Area Economy

In the construction sector, G.R. = Growing Rapidly

September 29, 2017
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As chief economist for the Associated General Contractors (AGC) of America, I identify future building trends, evaluate current trends and interpret the role our members play in the construction economy — and we see a lot of good news in Grand Rapids.

West Michigan, but particularly Grand Rapids, is on a prolonged growth spurt, and the local construction industry is both benefiting and contributing to it. Prospects remain bright for both the overall economy and for construction locally.

Like Michigan as a whole, which followed the state’s auto industry down into a steady decline in employment throughout the first decade of the 2000s, total nonfarm payroll employment in the Grand Rapids-Wyoming metro area fell from 2000 until 2009. Since then, however, the metro area has rebounded strongly. Total employment has increased for eight years in a row, reaching new records for the past three years.

Metro Grand Rapids employment has jumped more than 25 percent since 2009 to 555,000 in August, far outpacing state and national employment gains. While the state also has added jobs in each of the past eight years, its recovery has been more modest — 15 percent — and statewide employment remains well below the peak set in 2000. U.S. employment overall during that span has risen only half as fast as in the metro area — less than 13 percent.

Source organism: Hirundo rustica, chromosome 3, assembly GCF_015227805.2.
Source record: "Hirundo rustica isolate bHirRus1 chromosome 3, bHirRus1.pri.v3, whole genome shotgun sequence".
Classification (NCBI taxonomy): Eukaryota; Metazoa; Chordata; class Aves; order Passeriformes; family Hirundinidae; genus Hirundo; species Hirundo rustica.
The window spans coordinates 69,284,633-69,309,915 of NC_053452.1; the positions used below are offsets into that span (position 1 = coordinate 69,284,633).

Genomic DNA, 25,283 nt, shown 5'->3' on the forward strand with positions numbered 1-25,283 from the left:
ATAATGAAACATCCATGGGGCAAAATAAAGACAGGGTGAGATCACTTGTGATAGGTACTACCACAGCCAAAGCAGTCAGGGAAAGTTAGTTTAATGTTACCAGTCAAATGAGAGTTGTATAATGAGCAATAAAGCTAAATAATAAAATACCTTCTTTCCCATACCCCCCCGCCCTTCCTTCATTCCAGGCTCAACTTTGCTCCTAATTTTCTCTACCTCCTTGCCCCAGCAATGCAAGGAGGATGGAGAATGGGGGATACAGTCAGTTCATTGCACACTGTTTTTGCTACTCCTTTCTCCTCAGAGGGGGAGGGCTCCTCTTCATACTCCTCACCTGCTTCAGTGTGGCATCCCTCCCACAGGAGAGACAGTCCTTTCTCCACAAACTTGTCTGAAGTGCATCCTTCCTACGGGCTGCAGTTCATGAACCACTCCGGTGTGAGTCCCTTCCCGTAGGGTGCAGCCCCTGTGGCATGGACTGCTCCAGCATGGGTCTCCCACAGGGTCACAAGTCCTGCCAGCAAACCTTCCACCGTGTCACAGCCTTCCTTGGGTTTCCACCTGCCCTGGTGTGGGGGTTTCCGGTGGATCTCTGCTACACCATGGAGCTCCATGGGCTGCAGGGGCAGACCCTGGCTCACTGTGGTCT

The construction sector has shared in this comeback locally. Construction industry employment climbed by 45 percent between its low point in 2009 and August 2017, when the industry employed 25,900 workers. Construction employment growth actually has accelerated in the past year locally, even as it has slowed in the state and the nation as a whole. Industry employment in the metro area increased by 2,300, or 10 percent, from August 2016 to August 2017, compared with a gain of 5 percent in Michigan and 3 percent nationwide.

Equally important to further economic and construction growth, Grand Rapids has continued to attract new residents. The city’s population has been increasing at the same rate as the nation, both in the latest annual estimate — 0.7 percent from July 2015 to July 2016 — and in the time since the 2010 Census (4.5 percent). That is quite a contrast to the rest of Michigan, where the population has inched up by only 0.5 percent in the six years from 2010 to 2016.

It is unlikely the metro area can sustain a continuing 10 percent annual rate of increase in construction employment. But it is likely that with a diversified economy and ongoing population growth, construction will remain a vibrant contributor to well-being in Grand Rapids.

One issue of concern for Grand Rapids, the state of Michigan and the nation as a whole is the skilled trades workforce shortage that has affected the construction industry during this recovery. As the industry continues to pick up its economic pace, a shortage of skilled trades has become the norm. In Washington, AGC of America is working hard to address this crisis through additional funding for career and technical education, increased student access to job training programs and linking job training to any infrastructure bill. AGC of Michigan is engaged as a leader and administrator of joint labor-management apprenticeship training programs and will continue its legacy of promoting construction careers and recruiting new talent.

Ken Simonson is chief economist for the Associated General Contractors of America. 

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